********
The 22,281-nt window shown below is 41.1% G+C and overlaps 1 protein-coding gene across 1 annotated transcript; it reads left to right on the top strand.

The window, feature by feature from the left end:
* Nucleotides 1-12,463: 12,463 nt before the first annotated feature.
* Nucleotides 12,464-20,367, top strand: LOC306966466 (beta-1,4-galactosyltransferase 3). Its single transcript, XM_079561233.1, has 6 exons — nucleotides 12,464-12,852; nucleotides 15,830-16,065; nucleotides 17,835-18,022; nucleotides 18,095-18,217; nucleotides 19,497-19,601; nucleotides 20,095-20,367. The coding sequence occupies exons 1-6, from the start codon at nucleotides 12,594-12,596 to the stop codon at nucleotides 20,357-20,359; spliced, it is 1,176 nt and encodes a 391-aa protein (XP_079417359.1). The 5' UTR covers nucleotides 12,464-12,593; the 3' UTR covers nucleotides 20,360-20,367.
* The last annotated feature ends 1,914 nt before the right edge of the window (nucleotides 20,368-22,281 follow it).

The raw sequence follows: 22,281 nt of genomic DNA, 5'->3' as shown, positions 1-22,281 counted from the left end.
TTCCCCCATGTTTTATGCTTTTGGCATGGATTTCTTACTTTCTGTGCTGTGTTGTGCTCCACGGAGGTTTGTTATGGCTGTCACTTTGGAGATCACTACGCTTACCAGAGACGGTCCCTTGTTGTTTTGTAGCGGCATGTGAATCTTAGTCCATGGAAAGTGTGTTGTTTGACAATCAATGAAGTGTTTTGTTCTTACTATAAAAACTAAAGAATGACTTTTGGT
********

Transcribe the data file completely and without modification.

The 22,281-nt window shown below is 41.1% G+C and overlaps 1 protein-coding gene across 1 annotated transcript; it reads left to right on the top strand.

The window, feature by feature from the left end:
* Nucleotides 1-12,463: 12,463 nt before the first annotated feature.
* Nucleotides 12,464-20,367, top strand: LOC306966466 (beta-1,4-galactosyltransferase 3). Its single transcript, XM_079561233.1, has 6 exons — nucleotides 12,464-12,852; nucleotides 15,830-16,065; nucleotides 17,835-18,022; nucleotides 18,095-18,217; nucleotides 19,497-19,601; nucleotides 20,095-20,367. The coding sequence occupies exons 1-6, from the start codon at nucleotides 12,594-12,596 to the stop codon at nucleotides 20,357-20,359; spliced, it is 1,176 nt and encodes a 391-aa protein (XP_079417359.1). The 5' UTR covers nucleotides 12,464-12,593; the 3' UTR covers nucleotides 20,360-20,367.
* The last annotated feature ends 1,914 nt before the right edge of the window (nucleotides 20,368-22,281 follow it).

The raw sequence follows: 22,281 nt of genomic DNA, 5'->3' as shown, positions 1-22,281 counted from the left end.
TTCCCCCATGTTTTATGCTTTTGGCATGGATTTCTTACTTTCTGTGCTGTGTTGTGCTCCACGGAGGTTTGTTATGGCTGTCACTTTGGAGATCACTACGCTTACCAGAGACGGTCCCTTGTTGTTTTGTAGCGGCATGTGAATCTTAGTCCATGGAAAGTGTGTTGTTTGACAATCAATGAAGTGTTTTGTTCTTACTATAAAAACTAAAGAATGACTTTTGGT